3.4. Post-Processing with Weighted Belief Propagation

Semantic segmentation for high-resolution remote sensing imagery often requires accurate and visually clear results to serve further automatic processing or manual investigations. However, the raw network output may feature zigzag segment borders and incorrect blobs. Some examples are shown in Figure 5, Figure 6 and Figure 7. To address this problem, we propose to use weighted belief propagation for post-processing the raw network outputs.
In the proposed HSN architecture, the semantic label for a pixel at an arbitrary position i is determined as L ( i ) = arg max c f i ( c ) , where f i ( c ) denotes the score of class c for pixel i. This corresponds to the top one class prediction, i.e., the class label with the highest score. Similarly, the top two prediction for any arbitrary pixel is defined as the set of class labels when taking the best two scores for that pixel. We experimentally observed that the top two prediction accuracy for the validation data is around 97% on the Vaihingen dataset. This shows that most of the time, the right labels lie in the top two scores determined by the network.
Let d i = f i ( c 1 ) f i ( c 2 ) , in which f i ( c 1 ) and f i ( c 2 ) refer to the top two scores, i.e., the highest and second highest class scores for pixel i, respectively. Intuitively, for a trained network, the higher d i is, the more confident the network is about its prediction. Therefore, d i can be thought of as the confidence of the output at position i.
We consider post-processing as a pixel labeling problem and formulate a Markov random field (MRF) model to solve it. A node i in our MRF model corresponds to a pixel in the original image I, which is directly connected to its four spatial neighbors N i . y i denotes the class label assigned to node i. We find the optimal labels for the whole image by minimizing the following energy function:
E = i I E d ( y i ) + i , j I E s ( y i , y j )
where E d , defined in Equation (5), refers to the data energy term describing how confident the estimated label y i is; E s is the smoothness energy defined in Equation (6), which penalizes the inconsistency between node i and its neighbors N i :
E d ( y i ) = exp f i ( y i ) Σ j C exp f i ( j )
E s ( y i , y j ) = v 2 exp ( 1 δ ( y i y j ) T )
where v 2 and T are hyper-parameters, which are set empirically, and δ ( x ) is the Dirac delta function. We employ the weighted belief propagation algorithm (WBP) [40,41] to iteratively minimize the energy function E. At each iteration, the update rule of WBP is expressed by Equations (7) and (8) below:
m i j ( y j ) = w i y i C E s ( y i , y j ) E d ( y i ) y k N i \ y j m k i ( y i )
b i ( y i ) = E d ( y i ) y k N ( y i ) m k i ( y i )
in which m i j ( y j ) is the message passed from node i to node j; w i is the weight for node i, which is set to its confidence value d i ; b i ( y i ) is the belief, which represent how confident the node i is to take label y i .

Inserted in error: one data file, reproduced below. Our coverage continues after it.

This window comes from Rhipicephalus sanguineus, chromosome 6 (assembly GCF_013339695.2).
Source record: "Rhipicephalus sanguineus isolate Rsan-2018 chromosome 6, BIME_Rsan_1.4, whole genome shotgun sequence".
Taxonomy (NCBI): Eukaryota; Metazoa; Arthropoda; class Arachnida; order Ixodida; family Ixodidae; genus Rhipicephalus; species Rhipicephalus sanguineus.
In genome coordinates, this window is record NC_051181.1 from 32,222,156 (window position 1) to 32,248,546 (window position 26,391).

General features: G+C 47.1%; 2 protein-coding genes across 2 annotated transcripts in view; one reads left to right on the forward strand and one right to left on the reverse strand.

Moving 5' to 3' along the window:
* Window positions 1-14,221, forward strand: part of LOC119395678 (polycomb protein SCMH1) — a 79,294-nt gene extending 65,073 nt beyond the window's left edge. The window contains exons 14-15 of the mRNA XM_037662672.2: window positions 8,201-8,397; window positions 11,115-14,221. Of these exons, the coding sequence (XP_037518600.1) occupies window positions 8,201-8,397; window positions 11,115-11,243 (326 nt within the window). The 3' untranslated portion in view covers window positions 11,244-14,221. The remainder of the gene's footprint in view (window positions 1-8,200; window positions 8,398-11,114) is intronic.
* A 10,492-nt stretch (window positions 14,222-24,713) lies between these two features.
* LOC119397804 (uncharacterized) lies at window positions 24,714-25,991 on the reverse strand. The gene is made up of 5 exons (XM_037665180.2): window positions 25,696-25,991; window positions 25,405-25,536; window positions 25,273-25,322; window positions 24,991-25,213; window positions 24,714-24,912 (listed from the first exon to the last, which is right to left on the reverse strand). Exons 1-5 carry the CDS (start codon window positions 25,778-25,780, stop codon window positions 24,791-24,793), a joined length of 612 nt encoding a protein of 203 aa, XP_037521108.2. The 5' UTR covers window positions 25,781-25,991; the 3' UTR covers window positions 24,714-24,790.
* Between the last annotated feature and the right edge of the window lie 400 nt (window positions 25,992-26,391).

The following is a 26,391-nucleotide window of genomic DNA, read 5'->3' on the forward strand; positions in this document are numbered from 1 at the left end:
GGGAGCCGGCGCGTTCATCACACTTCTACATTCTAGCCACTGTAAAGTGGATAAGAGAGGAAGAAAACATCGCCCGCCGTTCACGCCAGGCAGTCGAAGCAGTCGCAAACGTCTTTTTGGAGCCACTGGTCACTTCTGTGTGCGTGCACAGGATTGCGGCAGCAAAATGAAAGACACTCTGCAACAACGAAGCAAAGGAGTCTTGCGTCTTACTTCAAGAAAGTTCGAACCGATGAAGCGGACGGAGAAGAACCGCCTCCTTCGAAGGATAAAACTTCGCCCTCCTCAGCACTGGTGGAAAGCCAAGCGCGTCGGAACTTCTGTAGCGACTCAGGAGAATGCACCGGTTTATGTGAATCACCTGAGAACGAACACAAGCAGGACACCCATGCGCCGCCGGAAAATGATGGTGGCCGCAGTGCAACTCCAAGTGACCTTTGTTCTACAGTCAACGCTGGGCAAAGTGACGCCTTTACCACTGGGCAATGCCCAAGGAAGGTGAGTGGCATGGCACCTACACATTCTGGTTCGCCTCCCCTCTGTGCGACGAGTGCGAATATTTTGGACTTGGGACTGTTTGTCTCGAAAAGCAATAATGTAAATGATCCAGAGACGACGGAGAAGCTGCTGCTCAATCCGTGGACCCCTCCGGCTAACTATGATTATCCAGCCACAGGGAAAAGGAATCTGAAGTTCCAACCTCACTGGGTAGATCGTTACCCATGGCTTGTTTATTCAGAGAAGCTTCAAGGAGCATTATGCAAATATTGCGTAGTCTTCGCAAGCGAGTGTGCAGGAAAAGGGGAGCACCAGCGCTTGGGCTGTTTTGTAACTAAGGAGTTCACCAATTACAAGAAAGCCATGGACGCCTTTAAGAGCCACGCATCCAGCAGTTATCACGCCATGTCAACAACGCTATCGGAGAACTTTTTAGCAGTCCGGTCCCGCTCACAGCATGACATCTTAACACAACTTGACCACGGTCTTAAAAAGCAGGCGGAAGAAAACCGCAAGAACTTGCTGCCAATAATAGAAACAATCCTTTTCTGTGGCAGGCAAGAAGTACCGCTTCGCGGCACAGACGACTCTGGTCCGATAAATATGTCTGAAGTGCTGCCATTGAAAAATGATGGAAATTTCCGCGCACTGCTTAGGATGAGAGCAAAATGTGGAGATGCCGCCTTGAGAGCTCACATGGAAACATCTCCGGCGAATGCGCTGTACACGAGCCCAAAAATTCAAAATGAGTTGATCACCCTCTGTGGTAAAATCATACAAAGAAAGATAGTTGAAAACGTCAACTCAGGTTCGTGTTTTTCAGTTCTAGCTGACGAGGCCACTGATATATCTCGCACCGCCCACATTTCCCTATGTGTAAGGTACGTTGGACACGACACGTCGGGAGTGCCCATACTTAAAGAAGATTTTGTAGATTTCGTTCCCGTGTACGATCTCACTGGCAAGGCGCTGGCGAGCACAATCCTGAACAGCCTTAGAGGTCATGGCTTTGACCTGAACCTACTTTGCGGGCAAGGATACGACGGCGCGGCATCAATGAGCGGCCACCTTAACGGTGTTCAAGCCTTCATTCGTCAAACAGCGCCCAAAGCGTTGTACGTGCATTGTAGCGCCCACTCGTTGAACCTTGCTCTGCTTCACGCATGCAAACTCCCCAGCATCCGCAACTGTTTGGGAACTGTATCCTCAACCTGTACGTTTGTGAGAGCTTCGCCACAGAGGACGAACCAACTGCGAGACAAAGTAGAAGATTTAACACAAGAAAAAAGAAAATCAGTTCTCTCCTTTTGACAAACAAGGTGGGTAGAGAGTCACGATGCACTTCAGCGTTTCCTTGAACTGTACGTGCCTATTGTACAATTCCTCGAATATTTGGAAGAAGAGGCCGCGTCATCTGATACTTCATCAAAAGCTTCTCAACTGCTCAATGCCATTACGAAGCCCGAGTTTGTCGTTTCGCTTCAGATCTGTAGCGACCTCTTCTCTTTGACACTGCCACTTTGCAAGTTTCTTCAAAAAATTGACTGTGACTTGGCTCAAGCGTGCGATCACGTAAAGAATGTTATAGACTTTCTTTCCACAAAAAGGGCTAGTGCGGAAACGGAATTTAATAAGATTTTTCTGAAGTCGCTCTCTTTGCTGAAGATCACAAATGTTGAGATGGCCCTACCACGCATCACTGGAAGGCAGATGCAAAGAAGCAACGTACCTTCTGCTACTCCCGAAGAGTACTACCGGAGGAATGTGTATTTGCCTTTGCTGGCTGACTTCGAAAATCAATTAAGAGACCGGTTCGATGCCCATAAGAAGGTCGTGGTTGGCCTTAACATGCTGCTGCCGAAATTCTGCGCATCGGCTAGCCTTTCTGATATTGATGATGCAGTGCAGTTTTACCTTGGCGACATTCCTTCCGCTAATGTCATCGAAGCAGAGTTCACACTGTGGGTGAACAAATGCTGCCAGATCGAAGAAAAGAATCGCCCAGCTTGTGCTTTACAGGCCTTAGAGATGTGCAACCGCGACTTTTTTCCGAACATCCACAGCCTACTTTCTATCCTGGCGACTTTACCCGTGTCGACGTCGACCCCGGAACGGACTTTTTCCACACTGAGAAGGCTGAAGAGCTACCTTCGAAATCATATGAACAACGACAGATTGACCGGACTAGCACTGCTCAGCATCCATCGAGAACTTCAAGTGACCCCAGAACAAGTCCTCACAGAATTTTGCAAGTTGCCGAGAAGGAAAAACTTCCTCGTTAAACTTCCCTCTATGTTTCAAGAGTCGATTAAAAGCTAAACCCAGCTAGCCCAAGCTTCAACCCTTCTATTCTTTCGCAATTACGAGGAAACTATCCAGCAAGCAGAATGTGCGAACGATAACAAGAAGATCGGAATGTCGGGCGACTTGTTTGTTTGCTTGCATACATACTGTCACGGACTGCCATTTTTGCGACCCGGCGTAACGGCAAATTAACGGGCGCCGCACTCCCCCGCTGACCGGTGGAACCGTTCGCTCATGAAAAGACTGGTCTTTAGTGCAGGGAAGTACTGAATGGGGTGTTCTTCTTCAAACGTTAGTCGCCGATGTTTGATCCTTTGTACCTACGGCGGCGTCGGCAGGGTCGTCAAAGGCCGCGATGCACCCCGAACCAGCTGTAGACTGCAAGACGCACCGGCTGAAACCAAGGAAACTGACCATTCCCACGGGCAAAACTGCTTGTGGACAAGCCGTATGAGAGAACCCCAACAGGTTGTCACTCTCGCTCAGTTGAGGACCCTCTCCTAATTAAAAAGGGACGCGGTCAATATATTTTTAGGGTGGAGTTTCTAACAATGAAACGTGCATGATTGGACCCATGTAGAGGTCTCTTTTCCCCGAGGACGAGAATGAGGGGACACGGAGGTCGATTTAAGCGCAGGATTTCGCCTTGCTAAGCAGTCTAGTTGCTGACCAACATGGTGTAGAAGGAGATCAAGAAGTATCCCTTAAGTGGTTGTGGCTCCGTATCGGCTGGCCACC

The messages are updated until convergence. The final label y i ^ at node i is determined by y i ^ = arg max y i b i ( y i ) .

4. Experimental Results

We carried out extensive experiments to assess the effectiveness of our proposed HSN architecture. We employed two well-known datasets in the semantic segmentation literature, namely the Vaihingen and Postdam datasets [42,43]. In this section, we describe our experimental settings and report quantitative and qualitative results. We evaluate the benefits of each of the components in our proposed method and compare our results to those of the FCN [21], SegNet [19] and FPL [22] networks. It should be noted that, as Kampffmeyer et al. [21] do not provide their trained model, we strictly followed their network design and training configuration to reproduce their results. For FPL [22], we have carried out experiments using the original FPL network, which was trained on the Vainhingen and Potsdam datasets and was publicly made available by its authors. Concerning SegNet, it was originally devised and tested on generic image datasets; to produce the results, we employed the network provided by the authors and trained it from scratch using the aforementioned remote sensing datasets.

4.1. Datasets

4.1.1. Vaihingen Dataset

The Vaihingen dataset consists of thirty three very high-resolution true orthophoto (TOP) tiles and their corresponding digital surface models (DSMs). Normalized DSMs (nDSMs), which limit the effects of varying ground height, are also provided by Gerke et al. [44]. The tiles have a spatial resolution of 2949 × 2064, with the number of pixels varying from three million to 10 million pixels. Each TOP image is composed of three channels: near-infrared (NIR), red (R) and green (G), with a spatial resolution of 9 cm. Ground-truth labeled images for sixteen out of thirty three tiles were provided by ISPRS. In these images, pixels are labeled as one of the six classes: impervious surfaces, building, low vegetation, tree, car and clutter/background. Examples of the TOP, nDSMs and the corresponding ground truth images are shown in Figure 6.
Following the same training and testing procedures as set by FCN [21] and FPL [22], we used the sixteen annotated tiles in our experiments. Eleven tiles (areas: 1, 3, 5, 7, 13, 17, 21, 23, 26, 32, 37) were selected for training, while the other five tiles (areas: 11, 15, 28, 30, 34) were reserved for testing.